On the night of March 27, in the conservative state of Parana, a small group of militia men opened fire on a bus full of journalists that was traveling in ex-president Lula’s Caravan, a whistle stop tour of Southern Brazil in preparation for the 2018 presidential campaign in which he is leading all polls. The attack was carried out ambush style, after spikes were laid in the road to give the bus a flat tire. The shooters used low caliber weapons, appear to have aimed at the bus fuselage and nobody was injured. This was the latest in a series of episodes along the tour in which gunmen hired by wealthy ranchers and plantation owners have tried to scare and humiliate the hundreds of thousands of primarily poor and working class people who have come out to see Lula. During the course of the caravan right wing militias associated with the Koch-brothers supported Movimento Brasil Livre and neofascist presidential candidate Jair Bolsonaro have incrementally increased the levels of violence and harassment, frequently focusing their aggression on women in attacks with whips, clubs and rocks.
Leonardo Fernandes, a reporter for Brasil de Fato, was on the bus as it was ambushed. “We had just finished a rally in Quedas de Iquaçu (Parana), which was the second to last stop on Lula’s tour of the South. We were about 15 minutes out of town when we heard a noise that sounded like a rock hitting the side of the bus. This didn’t surprise us because during the entire southern tour our bus had been hit with rocks and eggs. We kept going but as we arrived near the next town the driver realized that one of the tires was flat. The militias had thrown spikes in the road hoping that it would cause the buses to slow down and they fired shots at our bus, carrying the journalists and another bus that had some of Lula’s guests on it. I have to emphasize that we have seen a growing level of violence along the tour. Our buses were pelted with rocks and they tried to block off the road in Bage, Rio Grande do Sul. Yesterday we were stopped near Francisco Beltrão in Parana and some men, who haven’t been identified yet, tried to shoot fireworks at our bus. So what we can see is that they have made several attempts to force us to cancel the tour, and since the organizers are determined to keep going until the end, which is marked for March 28 in Curitiba, the level of violence against us has increased, culminating with this ambush by an armed militia.”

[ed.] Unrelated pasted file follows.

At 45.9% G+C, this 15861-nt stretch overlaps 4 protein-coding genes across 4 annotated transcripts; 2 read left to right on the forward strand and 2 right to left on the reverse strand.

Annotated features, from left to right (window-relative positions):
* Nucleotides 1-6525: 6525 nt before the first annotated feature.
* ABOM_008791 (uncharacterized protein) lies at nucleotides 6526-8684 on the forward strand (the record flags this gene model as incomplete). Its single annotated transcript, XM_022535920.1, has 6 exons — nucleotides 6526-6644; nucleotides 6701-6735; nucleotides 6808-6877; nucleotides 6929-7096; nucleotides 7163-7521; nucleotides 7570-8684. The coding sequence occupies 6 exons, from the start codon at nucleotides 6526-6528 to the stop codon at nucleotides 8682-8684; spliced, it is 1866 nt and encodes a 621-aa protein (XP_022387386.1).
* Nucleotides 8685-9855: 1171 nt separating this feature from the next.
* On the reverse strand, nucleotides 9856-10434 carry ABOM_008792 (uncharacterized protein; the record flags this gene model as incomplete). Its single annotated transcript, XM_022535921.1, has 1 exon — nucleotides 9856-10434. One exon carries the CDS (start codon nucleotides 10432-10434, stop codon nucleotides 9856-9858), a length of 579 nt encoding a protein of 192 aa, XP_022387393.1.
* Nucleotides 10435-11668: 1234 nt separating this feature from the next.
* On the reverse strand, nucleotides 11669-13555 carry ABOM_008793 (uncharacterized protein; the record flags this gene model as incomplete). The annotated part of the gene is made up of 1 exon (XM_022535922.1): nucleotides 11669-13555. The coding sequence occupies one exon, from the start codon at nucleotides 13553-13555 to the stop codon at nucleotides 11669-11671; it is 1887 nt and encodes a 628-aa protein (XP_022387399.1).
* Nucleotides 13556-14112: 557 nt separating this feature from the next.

Journalist Lucia Helena Issa compares the strategies used by the militias in this region of heavy Italian immigration to those of Mussolini’s Black Shirts.
The Black Shirts attacked women and children, beat strikers, intellectuals, peasant activists and any other group that thought differently from the fascists. The Black Shirts killed 600 Italians during the 1930s, while the police refused to intervene. But in the beginning these militias used whips and clubs because their goal was to humiliate their enemies and not kill them. In attacking women who were participating in a political rally the similarities between the MBL and its militias with the young Italian fascists of the 1930s is frightening.
In Parana, where the final event of the tour is scheduled to take place tonight, Governor Beto Richa, from the PSDB Party, has refused to provide police protection to the caravan. Richa became known internationally in 2016, when he ordered his police to open fire with rubber bullets on a crowd of striking school teachers, injuring 200. Parana is the headquarters of the US-backed Lava Jato investigation, which has systematically ignored all corruption allegations against PSDB party members while trying to arrest Lula on charges that he acquired a beach front apartment, with no evidence showing he ever owned or set foot in the place. Lava Jato director Sergio Moro has been accused of conflict of interest because his wife Rosangela served for years as legal council to Beto Richa’s vice governor Flavio Arns.
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